Chai Digest September 29-October 5: Wear black in heat, and happily kidnapped in the Sinai

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Why do people in hot climates wear black clothes? Ahead of this year’s Ig Nobel Prices, the Guardian’s Science Weekly podcast (interview starts at 41:38) looked at prior winners, including work on why black clothes are so popular in extremely hot climates. A study found that color of clothes does not make a difference in terms of heating and cooling, so go ahead, pack black. The likeliest explanation is that dark clothes don’t show the dirt as easily as white.

Kayak founder Paul English’s approach to customer service and rapid improvements to the website? He and the engineers have to take the calls. Engineers fix the problems immediately to avoid continued calls.

Jason Around the World has an excellent series on Haiti that I used in planning my last-minute trip there this weekend (parts 1, 2 and 3):

…having learnt that basically what the media shows is maybe 2% of the real story, well, I was definitely interested in getting a bit more of the real story about Haïti for myself. To hear them tell it, Haïti is miles upon miles of never ending tent cities with people dying of cholera left and right. There are giant fissures in the ground from the Earthquake, and nothing resembling normality exists. Is it true? I had to see for myself.

A site new to me, The Velvet Rocket, has a photo essay on Grand Cimetière de Port-au-Prince (warning: some pictures may be disturbing), that will start my Sunday walk.

Great Barrier Reef has lost half its corals since 1985, new study says. Not a headline I wanted to see.

The Atlantic’s Dispatches have been travel gold this month. Tea and Kidnapping explores Bedouin hospitality in tourist kidnappings in the Sinai Peninsula:

The sheikh’s brother Mohammed, a wiry drug runner, nodded vigorously: “Tourists come to Egypt and pay for this kind of experience,” he said, beaming. “Now they are getting the same thing for free!”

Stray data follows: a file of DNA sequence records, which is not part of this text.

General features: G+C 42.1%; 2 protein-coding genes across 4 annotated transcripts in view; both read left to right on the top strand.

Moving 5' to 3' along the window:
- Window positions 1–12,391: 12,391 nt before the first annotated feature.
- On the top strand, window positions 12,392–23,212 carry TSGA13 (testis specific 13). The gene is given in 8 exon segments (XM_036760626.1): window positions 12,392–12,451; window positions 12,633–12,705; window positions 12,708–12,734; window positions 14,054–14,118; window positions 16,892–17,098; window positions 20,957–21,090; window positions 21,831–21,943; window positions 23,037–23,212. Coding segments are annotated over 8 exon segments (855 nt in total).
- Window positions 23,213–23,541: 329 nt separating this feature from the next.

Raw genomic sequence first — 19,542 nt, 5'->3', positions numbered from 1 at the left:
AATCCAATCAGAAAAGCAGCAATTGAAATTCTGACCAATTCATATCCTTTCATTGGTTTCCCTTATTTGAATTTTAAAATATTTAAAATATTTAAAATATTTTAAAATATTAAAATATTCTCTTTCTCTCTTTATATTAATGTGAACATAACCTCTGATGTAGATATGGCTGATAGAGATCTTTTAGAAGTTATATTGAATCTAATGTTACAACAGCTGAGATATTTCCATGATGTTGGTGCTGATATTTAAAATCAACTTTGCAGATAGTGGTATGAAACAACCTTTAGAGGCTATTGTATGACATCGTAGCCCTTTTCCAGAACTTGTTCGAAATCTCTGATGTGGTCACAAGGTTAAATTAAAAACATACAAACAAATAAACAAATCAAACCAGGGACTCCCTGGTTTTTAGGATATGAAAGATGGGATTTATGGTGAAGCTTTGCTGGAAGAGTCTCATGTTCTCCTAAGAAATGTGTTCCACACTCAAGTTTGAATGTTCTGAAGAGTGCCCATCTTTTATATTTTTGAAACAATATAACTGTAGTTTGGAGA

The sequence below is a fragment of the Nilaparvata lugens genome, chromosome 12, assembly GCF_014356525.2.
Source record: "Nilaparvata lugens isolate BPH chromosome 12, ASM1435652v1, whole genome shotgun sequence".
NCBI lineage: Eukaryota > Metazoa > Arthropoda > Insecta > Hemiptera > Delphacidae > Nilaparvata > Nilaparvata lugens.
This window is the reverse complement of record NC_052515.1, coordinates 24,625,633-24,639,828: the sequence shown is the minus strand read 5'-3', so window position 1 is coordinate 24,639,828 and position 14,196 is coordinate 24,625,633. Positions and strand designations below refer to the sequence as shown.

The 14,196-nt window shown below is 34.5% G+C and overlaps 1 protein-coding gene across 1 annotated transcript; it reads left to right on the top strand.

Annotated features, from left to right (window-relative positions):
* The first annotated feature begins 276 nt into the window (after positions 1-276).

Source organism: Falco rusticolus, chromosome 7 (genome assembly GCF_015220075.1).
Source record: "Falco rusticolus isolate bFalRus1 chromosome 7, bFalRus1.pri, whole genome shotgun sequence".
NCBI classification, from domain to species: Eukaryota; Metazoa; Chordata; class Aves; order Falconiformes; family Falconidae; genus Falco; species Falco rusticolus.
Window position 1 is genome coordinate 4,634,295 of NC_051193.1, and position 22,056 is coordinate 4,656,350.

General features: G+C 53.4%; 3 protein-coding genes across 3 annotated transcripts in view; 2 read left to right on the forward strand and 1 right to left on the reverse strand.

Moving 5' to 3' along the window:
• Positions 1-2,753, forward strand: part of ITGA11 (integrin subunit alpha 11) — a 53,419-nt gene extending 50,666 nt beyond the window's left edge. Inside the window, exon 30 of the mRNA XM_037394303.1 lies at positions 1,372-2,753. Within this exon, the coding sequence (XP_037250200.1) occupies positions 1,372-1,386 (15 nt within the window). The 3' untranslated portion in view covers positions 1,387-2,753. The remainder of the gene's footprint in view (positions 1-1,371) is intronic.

Swamped! is a humorous take on the near-inability for Tuvalu government to spend time on governing due to an endless parade of engagements related to climate warming risk of submerging the country:

“Suddenly you realize there is no government!” he said with a laugh. “There was a time a few weeks ago when there was not a single member of the government here. Not one.”

China Built the Worst Online Ticket System in the World—for $52 Million continues the saga of the Ministry of Railways’ many failed attempts at online ticket sales. Train tickets during holiday periods are nearly a matter of life and death, the poor migrant workers needing them most always the losers in each new online and offline system rolled out. I have spent quite a many hours in those ticket lines, spent nights on trains with no seat, and battled some of their earlier online attempts. Yet this is not the outlier, very few websites in China, from public or private companies, function without frequent errors. And don’t even try to use most of them without an old version of Internet Explorer.

For tourists to China, train tickets are one area where a travel agent is the least hassle to secure popular tickets. Keep in mind that while everything varies by station and route, most cannot be booked more than a week or two in advance, which is part and parcel of the crush in the final days before holidays.

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